LARRY CHOWNING, bachelor of arts in communications (University of Richmond, 1972), recalls the day in 1981 when he got his graduate degree -- in life -- from neighbors in a small Chesapeake Bay town: Jobless, with two small children, Chowning (pronounced Chooning) had resorted to working the waters of the Rappahannock River around his native Urbanna, Va.
From what seafood buyers promised they would pay him for eels, "I wondered why everyone wasn't doing it," he writes in the preface to "Chesapeake Legacy -- Tools and Traditions" (Tidewater Publishers, 1995).
He found the eel market far slipperier than the eels, but he was doing well enough gill-netting trout, spot and croakers to begin selling from a spot a businessman gave him in a parking lot.
His first days fishmongering were an education:
"People I had known all my life walked by and looked straight ahead. Some were old classmates who, I would suspect, voted for me to become Most Likely to Succeed from the 1968 senior class. Others had followed my [college] track career when I broke state, Southern Conference and school records.
"But on this Saturday, it was like I wasn't there."
However, as the late-model cars drove on by, battered old pickups and assorted clunkers were slowing down, stopping. A line was forming: "People pulling out hard cash, smiling at the chance to get fresh, fresh seafood," he said.
Years later, Chowning recalls with immense satisfaction that a man to whom he used to "advance" fish against future payment (always delivered) still tells him: "Larry, you always sold the best fish."
For more than a decade, Chowning has been returning the favor, testifying to the dignity of hard work around and on the Chesapeake Bay, chronicling the fast-fading lifestyles of his Tidewater neighbors.
These occupations and their practitioners are parts of the Chesapeake that we are losing faster, and more irretrievably, TTC than water quality or fish.
I've often felt an integral part of "saving the bay" ought to be a major, continuing oral history project, run perhaps by a consortium of universities in the Maryland-Virginia region and housed in some major library.
In the meantime, we are fortunate to have Chowning, working alone and unfunded, in the time left from his job as general assignment reporter for the 100-year-old Southside Sentinel weekly newspaper in Urbanna.
With his two books, "Harvesting the Chesapeake -- Tools and Traditions" (Tidewater, 1990) and "Chesapeake Legacy -- Tools and Traditions," Chowning sets the standard for describing what he calls "nothing earthshaking just life."
And what a rich life it was, and still is -- not so much materially, but in the diversity of crafts and skills as outlined in the books' tables of contents:
"Tarring Pound Nets," "Shad Planking," "Catching Catfish in Hoop Nets," "How to Make Shaft Tongs," "Harvesting Snapping Turtles by Hook and Line," "Making Hickory Oyster Mops."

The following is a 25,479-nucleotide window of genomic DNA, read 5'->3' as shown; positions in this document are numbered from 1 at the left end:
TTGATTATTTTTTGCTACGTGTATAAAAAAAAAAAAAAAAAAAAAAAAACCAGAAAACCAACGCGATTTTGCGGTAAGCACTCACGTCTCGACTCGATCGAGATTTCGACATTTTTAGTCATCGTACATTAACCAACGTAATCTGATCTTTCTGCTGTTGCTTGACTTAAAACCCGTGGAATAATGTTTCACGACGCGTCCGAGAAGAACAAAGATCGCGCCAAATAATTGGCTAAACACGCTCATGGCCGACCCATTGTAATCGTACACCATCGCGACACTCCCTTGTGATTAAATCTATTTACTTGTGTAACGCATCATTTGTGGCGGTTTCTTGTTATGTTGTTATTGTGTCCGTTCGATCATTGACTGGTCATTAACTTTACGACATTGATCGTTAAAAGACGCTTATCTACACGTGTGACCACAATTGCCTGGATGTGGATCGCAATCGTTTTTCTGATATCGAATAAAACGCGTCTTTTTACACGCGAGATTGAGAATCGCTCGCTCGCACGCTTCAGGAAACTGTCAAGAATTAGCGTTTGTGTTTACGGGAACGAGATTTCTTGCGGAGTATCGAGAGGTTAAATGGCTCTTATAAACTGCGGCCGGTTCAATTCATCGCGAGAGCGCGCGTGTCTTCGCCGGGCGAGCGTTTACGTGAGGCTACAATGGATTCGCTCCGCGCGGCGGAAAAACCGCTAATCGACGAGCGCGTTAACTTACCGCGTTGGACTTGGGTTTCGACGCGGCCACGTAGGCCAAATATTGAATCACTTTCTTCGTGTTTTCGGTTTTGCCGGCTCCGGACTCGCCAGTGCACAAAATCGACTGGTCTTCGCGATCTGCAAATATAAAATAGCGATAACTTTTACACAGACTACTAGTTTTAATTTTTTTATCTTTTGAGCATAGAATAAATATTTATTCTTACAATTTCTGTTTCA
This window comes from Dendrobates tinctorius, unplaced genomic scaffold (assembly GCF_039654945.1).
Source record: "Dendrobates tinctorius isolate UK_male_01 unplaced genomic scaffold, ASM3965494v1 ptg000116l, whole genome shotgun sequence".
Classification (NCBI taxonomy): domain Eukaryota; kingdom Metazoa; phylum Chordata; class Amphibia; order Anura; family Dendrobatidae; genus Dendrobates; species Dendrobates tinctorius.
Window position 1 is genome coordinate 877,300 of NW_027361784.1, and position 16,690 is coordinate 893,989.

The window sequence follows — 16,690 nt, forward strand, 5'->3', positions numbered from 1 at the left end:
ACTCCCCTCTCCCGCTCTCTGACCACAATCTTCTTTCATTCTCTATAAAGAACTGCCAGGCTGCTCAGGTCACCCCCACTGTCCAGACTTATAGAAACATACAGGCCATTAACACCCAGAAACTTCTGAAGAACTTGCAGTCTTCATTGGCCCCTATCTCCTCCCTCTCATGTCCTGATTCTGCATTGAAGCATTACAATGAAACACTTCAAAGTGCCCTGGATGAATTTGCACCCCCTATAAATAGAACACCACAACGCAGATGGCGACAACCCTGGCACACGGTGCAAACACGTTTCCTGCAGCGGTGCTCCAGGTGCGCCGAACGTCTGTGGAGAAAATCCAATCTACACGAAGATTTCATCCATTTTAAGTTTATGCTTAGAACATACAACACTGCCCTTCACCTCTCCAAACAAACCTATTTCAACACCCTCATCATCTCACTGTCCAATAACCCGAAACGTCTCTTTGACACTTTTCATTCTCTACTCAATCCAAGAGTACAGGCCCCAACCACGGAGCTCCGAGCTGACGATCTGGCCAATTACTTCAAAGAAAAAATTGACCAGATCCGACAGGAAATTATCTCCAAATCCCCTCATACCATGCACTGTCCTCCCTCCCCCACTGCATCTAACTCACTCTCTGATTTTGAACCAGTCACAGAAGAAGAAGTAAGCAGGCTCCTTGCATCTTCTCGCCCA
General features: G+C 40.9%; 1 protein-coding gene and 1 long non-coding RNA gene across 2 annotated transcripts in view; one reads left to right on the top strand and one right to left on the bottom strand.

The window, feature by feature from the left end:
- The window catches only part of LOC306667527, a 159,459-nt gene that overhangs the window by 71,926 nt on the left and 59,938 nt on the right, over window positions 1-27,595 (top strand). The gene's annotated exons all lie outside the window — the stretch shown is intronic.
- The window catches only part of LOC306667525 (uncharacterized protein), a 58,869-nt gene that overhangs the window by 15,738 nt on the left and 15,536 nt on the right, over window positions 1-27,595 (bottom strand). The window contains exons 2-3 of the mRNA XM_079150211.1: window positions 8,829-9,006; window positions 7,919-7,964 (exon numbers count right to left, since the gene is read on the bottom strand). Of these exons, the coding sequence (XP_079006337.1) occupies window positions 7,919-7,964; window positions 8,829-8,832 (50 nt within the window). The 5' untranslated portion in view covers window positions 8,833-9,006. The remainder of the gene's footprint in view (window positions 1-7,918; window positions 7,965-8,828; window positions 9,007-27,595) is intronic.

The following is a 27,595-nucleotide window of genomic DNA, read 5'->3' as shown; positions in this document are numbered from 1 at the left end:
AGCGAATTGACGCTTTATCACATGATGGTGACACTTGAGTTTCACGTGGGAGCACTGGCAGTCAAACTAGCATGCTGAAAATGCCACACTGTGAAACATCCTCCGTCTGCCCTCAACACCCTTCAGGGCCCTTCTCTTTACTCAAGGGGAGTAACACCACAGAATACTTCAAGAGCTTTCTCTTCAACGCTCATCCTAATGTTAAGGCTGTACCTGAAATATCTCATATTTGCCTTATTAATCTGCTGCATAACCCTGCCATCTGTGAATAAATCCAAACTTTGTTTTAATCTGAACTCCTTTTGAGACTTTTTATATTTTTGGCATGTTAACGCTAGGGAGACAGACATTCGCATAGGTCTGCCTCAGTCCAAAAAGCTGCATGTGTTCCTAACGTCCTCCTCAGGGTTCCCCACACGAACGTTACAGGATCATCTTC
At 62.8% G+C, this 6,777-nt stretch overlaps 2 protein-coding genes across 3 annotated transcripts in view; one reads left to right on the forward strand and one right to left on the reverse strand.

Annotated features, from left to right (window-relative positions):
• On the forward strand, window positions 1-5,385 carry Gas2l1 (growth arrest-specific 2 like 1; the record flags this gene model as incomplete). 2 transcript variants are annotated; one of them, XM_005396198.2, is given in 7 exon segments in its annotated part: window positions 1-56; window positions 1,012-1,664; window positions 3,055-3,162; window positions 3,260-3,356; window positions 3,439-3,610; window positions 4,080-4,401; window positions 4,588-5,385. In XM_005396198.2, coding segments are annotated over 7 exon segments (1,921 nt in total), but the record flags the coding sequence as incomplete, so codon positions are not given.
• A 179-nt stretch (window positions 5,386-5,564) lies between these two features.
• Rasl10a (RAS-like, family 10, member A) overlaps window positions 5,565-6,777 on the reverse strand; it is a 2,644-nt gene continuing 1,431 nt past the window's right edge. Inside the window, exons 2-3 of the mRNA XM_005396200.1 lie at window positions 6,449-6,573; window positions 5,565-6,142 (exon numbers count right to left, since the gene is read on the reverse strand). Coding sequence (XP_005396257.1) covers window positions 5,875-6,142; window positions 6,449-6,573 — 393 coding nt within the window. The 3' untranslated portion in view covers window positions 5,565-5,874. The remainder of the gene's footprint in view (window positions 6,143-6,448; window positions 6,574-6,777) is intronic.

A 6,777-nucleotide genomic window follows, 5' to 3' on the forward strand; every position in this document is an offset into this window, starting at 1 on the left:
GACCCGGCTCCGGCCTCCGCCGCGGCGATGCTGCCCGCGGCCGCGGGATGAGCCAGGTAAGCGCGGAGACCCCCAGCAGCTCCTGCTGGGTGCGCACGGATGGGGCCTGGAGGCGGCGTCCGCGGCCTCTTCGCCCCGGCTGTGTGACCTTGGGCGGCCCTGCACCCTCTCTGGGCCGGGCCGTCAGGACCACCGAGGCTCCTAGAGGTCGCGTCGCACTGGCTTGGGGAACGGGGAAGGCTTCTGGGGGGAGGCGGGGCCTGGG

These and other headings feature enough detail, including photographs and drawings, to qualify as instructional.
But they are also usually stories, wrapped around an interesting individual, often one of the last practitioners of his art.
I know the bay somewhat; but I know it a lot better for having read Chowning.
Take a familiar feature like pound nets, or "fish traps" -- large affairs of heavy net strung on poles that often are the size of small trees to fish the wide open waters of the Bay and its lower rivers.
For his "Chesapeake Legacy" chapters, Chowning trekked into the backwoods of Virginia's Northern Neck to find one of the last crews using horses trained to snake pound-net poles out of dense swamp and roadless thickets where no tractor or truck could venture.
In "Trap-Pole Horses," he tells how Midnight, a 33-year-old trap-pole horse, can snake 60-foot poles where "a gnat would have trouble squeezing through." Midnight has been worked by the same man for 16 years.
From Chowning we also learn about "Dragging for Conch in the Dead of Night," and how bay workboats evolved into no less than half-a-dozen shapes of stern, and how menhaden scales were processed for commercially valuable quantities of glitter.
A country woman talks matter-of-factly about her role as a waterman's new bride in her in-laws' home:
"Most of our wood came from pound [net] poles. I'd go out after breakfast and cut wood until dinner. I'd go in the house, eat dinner, and go back out and cut until supper. I'd pile a washboard full and tote it to the house by myself. I did that most every day. I think that's why I've got such big arms today."
A classic piece is about Benjamine F. Lewis, not a fixture of formal history books, yet maybe the most influential figure in the shape of today's bay.
Lewis, born in Illinois in 1858, invented and patented the crab pot in Harryhogan, Va., in the 1920s. "Legend has it," Chowning writes, "Lewis [had gotten] older and it got harder for him to trotline [the way crabs were then caught].
"One hot July day, he sold it all right in the water -- bait, crabs and all, and sat in the shade of a nearby willow oak tree and began thinking of a better and easier way to crab."
Chowning, 47, is planning "something a little different" for his next book. It will be stories about what people did around the bay during the Civil War:
"Like how one man came home and went tonging for oysters to get some food, and began coming up with lumps of coal from a barge sunk in the war. For one winter, the town of Urbanna just about lived off heat from the coal tonged from that barge."
Like his other books, he says, it won't be anything earthshaking -- "just what life was like."
Pub Date: 1/03/97